Eola is a tiny farming community in Concho County about ten miles east of San Angelo at the intersection of FM 381 & 765. The former Eola school (pictured above) consists of two buildings built in different decades. The older of the two is the white, one-story masonry building on the right. The buff-brick and stone building on the left was built in the 1930s as part of the Works Progress Administration and includes the gymnasium under barrel-vault roof. The buildings of commercial area (below right) in Eola are typical of of the early twentieth century - wood-framed, false fronts in front of gable roofs, shed roof covering the sidewalk, punched-openings for doors and windows with simple wood trim.
In the middle to late 1890s public school lands in the county were put up for sale at fifty cents an acre. Spurred on by railroad promotion, a land boom resulted in the area of Lipan Flat, a section that stretched east from San Angelo to the Colorado River. Eola was one of the communities created during this boom, which included many immigrants from central and eastern Europe. Originally known as Jordan, the name was changed to Eola in 1902, reportedly after a small local creek named for Aeolus, Greek god of the winds. In 1920 more than 100 people in the vicinity of Eola were reported to be of Czech descent. The first family to settle in the area was that of Asher L. and Lizzie Leona (Hollman) Lollar, who established themselves at a site 3½ miles southeast of Eola in 1898. By 1902, when the first local store was built, the community numbered four families. Within the next two years a Baptist church was erected. The first school was conducted in a church on the Will Stephenson ranch. A two-story, two-room schoolhouse was built in 1906. In 1908 the community had a windmill and an Odd Fellows lodge.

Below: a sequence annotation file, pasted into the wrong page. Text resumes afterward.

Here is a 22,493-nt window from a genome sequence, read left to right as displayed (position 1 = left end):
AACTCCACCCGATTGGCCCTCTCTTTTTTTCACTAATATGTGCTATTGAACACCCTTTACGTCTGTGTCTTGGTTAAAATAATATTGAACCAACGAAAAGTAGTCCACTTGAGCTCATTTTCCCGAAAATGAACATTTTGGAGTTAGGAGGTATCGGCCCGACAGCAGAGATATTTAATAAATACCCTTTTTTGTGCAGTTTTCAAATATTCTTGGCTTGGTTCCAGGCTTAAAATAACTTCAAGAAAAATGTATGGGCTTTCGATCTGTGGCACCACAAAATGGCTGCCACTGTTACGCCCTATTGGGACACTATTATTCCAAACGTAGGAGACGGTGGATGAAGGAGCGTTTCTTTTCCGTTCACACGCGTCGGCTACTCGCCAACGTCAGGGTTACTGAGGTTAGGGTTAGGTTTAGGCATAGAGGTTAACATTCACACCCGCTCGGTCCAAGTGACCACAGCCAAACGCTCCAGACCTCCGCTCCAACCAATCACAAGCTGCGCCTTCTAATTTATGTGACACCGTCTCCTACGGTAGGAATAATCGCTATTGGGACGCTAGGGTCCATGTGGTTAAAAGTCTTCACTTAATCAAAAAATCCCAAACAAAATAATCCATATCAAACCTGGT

By 1914 Eola had a drugstore, a general store, and a population of twenty-five. Its population rose from thirty-five in 1925 to 240 by 1931. By 1940 the community had a population of 250, five churches, three general stores, three filling stations, two gins, a drugstore, a barbershop, a beauty shop, a laundry, a shoe shop, and a wholesale oil concern. A nine-teacher school taught elementary and high school classes. By 1955, after consolidation, the Eola school district was one of four remaining in Concho County. In 1963 Eola had the school, one industrial concern, five other businesses, and five churches.
REFERENCES: Mary M. Standifer, “EOLA, TX,” Handbook of Texas Online (http://www.tshaonline.org/handbook/online/articles/hle24). Published by the Texas State Historical Association; Texas Escapes (http://www.texasescapes.com/TexasTowns/Eola-Texas.htm).
It’s not the Barstow made famous in the song Route 66. Nonetheless, it made its mark on the history of West Texas. Barstow is located in southwest Ward County about five miles east of Pecos on U.S. Highway 80.
The town was named for George E. Barstow, a Rhode Island land promoter who established it. Barstow, the man, was of the world’s leading experts on irrigation. He became interested in the Pecos valley in Texas after the state legislature passed an act in March 1889 to encourage the development of irrigation in West Texas. The Pioneer Canal Company, with Barstow as treasurer, was chartered on July 6, 1889. On September 30, 1889, Pioneer took over the Ward County Irrigation Company. Barstow served as president of at least one of the Pioneer Canal Company’s later incarnations, the Pecos Valley Land and Irrigation Company. An ad for the latter company, with a picture of Barstow as president, appeared in a 1909 issue of Cosmopolitan.